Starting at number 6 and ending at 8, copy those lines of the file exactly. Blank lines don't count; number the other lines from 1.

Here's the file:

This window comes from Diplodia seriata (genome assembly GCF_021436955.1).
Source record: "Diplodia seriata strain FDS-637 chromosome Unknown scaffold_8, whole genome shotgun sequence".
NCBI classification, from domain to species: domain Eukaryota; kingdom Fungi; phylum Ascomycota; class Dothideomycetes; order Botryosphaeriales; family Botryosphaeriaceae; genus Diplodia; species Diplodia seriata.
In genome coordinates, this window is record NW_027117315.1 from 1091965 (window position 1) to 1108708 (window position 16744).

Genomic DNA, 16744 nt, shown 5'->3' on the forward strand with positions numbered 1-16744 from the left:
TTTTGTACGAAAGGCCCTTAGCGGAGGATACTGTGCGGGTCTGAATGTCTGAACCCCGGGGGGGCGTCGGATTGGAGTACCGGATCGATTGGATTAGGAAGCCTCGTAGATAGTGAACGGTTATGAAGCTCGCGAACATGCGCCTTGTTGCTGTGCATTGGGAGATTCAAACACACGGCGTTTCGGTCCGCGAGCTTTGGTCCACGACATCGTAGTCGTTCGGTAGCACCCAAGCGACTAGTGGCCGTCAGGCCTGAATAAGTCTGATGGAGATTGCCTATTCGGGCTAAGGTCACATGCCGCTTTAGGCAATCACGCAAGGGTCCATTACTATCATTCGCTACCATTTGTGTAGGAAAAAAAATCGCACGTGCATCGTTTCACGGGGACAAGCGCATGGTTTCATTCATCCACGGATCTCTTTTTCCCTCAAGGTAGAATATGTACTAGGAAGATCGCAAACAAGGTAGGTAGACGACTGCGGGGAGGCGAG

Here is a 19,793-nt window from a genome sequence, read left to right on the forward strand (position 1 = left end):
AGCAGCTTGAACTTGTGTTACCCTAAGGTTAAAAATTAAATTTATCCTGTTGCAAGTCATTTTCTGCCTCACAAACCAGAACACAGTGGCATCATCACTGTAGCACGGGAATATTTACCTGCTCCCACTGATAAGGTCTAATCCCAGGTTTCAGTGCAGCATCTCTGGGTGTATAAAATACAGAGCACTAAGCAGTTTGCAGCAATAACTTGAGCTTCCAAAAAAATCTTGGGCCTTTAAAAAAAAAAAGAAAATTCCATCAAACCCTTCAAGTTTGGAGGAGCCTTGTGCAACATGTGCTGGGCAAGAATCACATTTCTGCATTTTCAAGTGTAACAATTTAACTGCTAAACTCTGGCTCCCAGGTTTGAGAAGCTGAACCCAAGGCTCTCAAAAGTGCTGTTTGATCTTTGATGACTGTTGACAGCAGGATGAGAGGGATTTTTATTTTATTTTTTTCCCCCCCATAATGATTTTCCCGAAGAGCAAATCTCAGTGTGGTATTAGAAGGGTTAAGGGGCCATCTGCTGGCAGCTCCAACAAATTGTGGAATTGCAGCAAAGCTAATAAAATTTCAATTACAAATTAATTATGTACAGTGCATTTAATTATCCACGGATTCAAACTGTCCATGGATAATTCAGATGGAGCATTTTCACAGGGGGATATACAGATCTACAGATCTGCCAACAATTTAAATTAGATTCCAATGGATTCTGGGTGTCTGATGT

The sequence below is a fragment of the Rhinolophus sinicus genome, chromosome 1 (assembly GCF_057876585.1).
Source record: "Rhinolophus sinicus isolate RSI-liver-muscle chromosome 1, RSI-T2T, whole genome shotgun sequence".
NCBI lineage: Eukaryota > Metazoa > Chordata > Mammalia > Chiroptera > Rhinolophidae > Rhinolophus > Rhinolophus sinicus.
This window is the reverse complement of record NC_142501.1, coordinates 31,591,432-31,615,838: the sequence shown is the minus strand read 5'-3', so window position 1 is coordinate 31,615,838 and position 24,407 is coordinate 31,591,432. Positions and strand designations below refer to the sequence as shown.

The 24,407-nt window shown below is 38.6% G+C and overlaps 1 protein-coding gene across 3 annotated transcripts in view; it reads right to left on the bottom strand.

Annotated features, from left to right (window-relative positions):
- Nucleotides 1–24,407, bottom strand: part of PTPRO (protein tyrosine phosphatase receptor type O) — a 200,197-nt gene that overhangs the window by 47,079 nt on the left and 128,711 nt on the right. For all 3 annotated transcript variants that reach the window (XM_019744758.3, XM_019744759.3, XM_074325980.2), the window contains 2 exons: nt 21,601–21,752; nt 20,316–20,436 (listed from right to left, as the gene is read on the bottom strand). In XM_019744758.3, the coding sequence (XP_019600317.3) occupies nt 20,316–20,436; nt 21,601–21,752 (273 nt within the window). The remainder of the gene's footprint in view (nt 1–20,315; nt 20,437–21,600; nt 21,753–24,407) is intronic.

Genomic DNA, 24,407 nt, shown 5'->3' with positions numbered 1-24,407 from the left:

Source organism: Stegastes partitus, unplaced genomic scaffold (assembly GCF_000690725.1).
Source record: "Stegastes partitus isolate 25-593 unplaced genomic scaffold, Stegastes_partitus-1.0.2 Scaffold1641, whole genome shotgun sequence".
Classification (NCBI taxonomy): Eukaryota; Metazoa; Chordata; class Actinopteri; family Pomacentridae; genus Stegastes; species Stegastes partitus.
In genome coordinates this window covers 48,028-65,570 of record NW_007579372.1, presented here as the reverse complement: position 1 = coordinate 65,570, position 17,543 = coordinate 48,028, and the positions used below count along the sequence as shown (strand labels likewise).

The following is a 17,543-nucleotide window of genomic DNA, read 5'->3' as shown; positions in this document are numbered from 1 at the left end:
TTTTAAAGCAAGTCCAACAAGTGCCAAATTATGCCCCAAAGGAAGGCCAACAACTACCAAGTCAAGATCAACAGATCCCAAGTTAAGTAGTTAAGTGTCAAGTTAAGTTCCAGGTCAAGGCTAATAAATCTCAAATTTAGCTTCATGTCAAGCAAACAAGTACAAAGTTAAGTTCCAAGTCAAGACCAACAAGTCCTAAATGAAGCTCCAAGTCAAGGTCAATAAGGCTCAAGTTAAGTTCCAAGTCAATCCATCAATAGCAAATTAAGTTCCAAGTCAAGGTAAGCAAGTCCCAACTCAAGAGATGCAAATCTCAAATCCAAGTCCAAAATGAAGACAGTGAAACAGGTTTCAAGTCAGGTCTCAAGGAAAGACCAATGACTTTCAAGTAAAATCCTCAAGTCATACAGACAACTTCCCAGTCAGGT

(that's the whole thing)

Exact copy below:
TTTTGTACGAAAGGCCCTTAGCGGAGGATACTGTGCGGGTCTGAATGTCTGAACCCCGGGGGGGCGTCGGATTGGAGTACCGGATCGATTGGATTAGGAAGCCTCGTAGATAGTGAACGGTTATGAAGCTCGCGAACATGCGCCTTGTTGCTGTGCATTGGGAGATTCAAACACACGGCGTTTCGGTCCGCGAGCTTTGGTCCACGACATCGTAGTCGTTCGGTAGCACCCAAGCGACTAGTGGCCGTCAGGCCTGAATAAGTCTGATGGAGATTGCCTATTCGGGCTAAGGTCACATGCCGCTTTAGGCAATCACGCAAGGGTCCATTACTATCATTCGCTACCATTTGTGTAGGAAAAAAAATCGCACGTGCATCGTTTCACGGGGACAAGCGCATGGTTTCATTCATCCACGGATCTCTTTTTCCCTCAAGGTAGAATATGTACTAGGAAGATCGCAAACAAGGTAGGTAGACGACTGCGGGGAGGCGAG

Here is a 19,793-nt window from a genome sequence, read left to right on the forward strand (position 1 = left end):
AGCAGCTTGAACTTGTGTTACCCTAAGGTTAAAAATTAAATTTATCCTGTTGCAAGTCATTTTCTGCCTCACAAACCAGAACACAGTGGCATCATCACTGTAGCACGGGAATATTTACCTGCTCCCACTGATAAGGTCTAATCCCAGGTTTCAGTGCAGCATCTCTGGGTGTATAAAATACAGAGCACTAAGCAGTTTGCAGCAATAACTTGAGCTTCCAAAAAAATCTTGGGCCTTTAAAAAAAAAAAGAAAATTCCATCAAACCCTTCAAGTTTGGAGGAGCCTTGTGCAACATGTGCTGGGCAAGAATCACATTTCTGCATTTTCAAGTGTAACAATTTAACTGCTAAACTCTGGCTCCCAGGTTTGAGAAGCTGAACCCAAGGCTCTCAAAAGTGCTGTTTGATCTTTGATGACTGTTGACAGCAGGATGAGAGGGATTTTTATTTTATTTTTTTCCCCCCCATAATGATTTTCCCGAAGAGCAAATCTCAGTGTGGTATTAGAAGGGTTAAGGGGCCATCTGCTGGCAGCTCCAACAAATTGTGGAATTGCAGCAAAGCTAATAAAATTTCAATTACAAATTAATTATGTACAGTGCATTTAATTATCCACGGATTCAAACTGTCCATGGATAATTCAGATGGAGCATTTTCACAGGGGGATATACAGATCTACAGATCTGCCAACAATTTAAATTAGATTCCAATGGATTCTGGGTGTCTGATGT